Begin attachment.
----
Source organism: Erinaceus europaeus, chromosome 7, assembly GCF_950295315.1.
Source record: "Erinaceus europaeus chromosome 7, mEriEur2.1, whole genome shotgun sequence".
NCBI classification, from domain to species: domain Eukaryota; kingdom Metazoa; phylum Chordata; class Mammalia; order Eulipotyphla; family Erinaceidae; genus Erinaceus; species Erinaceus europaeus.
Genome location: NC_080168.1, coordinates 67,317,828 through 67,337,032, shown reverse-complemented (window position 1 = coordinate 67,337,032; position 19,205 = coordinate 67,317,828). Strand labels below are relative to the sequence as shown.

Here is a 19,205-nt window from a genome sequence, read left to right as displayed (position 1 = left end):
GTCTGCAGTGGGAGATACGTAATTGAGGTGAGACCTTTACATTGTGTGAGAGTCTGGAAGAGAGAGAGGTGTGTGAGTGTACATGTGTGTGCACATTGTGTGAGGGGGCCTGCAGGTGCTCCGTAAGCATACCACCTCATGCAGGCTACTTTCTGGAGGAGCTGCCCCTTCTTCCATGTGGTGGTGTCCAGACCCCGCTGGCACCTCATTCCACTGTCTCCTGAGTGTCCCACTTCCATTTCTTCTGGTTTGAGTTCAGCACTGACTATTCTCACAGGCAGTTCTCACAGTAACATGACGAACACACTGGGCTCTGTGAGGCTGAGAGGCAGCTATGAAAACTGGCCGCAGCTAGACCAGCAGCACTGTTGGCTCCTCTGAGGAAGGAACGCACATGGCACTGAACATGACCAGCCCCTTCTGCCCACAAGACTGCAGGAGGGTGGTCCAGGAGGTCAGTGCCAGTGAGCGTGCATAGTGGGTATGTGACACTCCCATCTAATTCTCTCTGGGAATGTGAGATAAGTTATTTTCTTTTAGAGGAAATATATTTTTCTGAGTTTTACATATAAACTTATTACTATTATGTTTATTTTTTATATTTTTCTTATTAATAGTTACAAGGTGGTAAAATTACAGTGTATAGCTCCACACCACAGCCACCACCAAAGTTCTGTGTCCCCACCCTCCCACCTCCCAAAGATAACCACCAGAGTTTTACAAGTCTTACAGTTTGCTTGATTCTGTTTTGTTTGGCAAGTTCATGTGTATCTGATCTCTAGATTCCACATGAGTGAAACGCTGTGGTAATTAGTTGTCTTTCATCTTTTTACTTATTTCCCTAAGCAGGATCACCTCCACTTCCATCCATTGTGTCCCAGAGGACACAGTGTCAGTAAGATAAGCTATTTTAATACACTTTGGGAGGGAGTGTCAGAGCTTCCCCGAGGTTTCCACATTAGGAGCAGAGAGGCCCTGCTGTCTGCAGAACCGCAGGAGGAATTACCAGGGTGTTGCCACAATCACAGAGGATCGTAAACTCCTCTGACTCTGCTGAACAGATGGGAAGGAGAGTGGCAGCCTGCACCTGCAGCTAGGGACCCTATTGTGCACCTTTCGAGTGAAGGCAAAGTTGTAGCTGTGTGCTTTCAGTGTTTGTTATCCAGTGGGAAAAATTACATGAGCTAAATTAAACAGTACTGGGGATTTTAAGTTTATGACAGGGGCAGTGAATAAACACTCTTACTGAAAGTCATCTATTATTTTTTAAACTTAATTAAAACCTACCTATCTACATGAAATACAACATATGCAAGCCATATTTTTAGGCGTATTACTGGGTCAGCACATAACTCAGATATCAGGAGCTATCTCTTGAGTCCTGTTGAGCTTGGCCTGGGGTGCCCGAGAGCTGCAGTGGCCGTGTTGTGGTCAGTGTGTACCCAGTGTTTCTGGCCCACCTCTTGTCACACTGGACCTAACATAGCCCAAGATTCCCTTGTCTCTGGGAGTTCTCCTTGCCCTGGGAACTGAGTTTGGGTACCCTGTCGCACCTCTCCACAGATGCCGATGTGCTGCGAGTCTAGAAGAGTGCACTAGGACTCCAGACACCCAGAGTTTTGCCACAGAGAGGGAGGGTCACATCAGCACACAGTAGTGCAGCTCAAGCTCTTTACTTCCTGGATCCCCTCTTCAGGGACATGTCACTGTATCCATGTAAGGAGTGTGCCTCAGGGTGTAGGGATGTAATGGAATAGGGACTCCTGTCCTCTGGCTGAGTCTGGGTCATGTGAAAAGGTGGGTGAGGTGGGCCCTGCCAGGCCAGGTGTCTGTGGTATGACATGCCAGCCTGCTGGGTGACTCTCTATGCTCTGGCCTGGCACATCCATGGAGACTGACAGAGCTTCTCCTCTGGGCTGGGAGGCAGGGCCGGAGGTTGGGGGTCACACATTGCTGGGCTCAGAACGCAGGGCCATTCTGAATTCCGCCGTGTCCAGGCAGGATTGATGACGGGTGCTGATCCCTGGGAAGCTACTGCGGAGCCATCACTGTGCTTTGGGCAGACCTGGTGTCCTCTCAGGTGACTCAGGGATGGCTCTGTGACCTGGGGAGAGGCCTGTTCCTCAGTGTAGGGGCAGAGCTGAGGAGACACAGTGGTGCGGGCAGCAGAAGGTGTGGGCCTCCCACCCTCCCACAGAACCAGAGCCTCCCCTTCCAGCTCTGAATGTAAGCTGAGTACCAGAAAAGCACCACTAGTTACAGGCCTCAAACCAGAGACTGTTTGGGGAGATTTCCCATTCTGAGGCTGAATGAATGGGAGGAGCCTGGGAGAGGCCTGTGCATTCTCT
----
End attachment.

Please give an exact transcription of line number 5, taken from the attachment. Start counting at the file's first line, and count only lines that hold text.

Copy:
Here is a 19,205-nt window from a genome sequence, read left to right as displayed (position 1 = left end):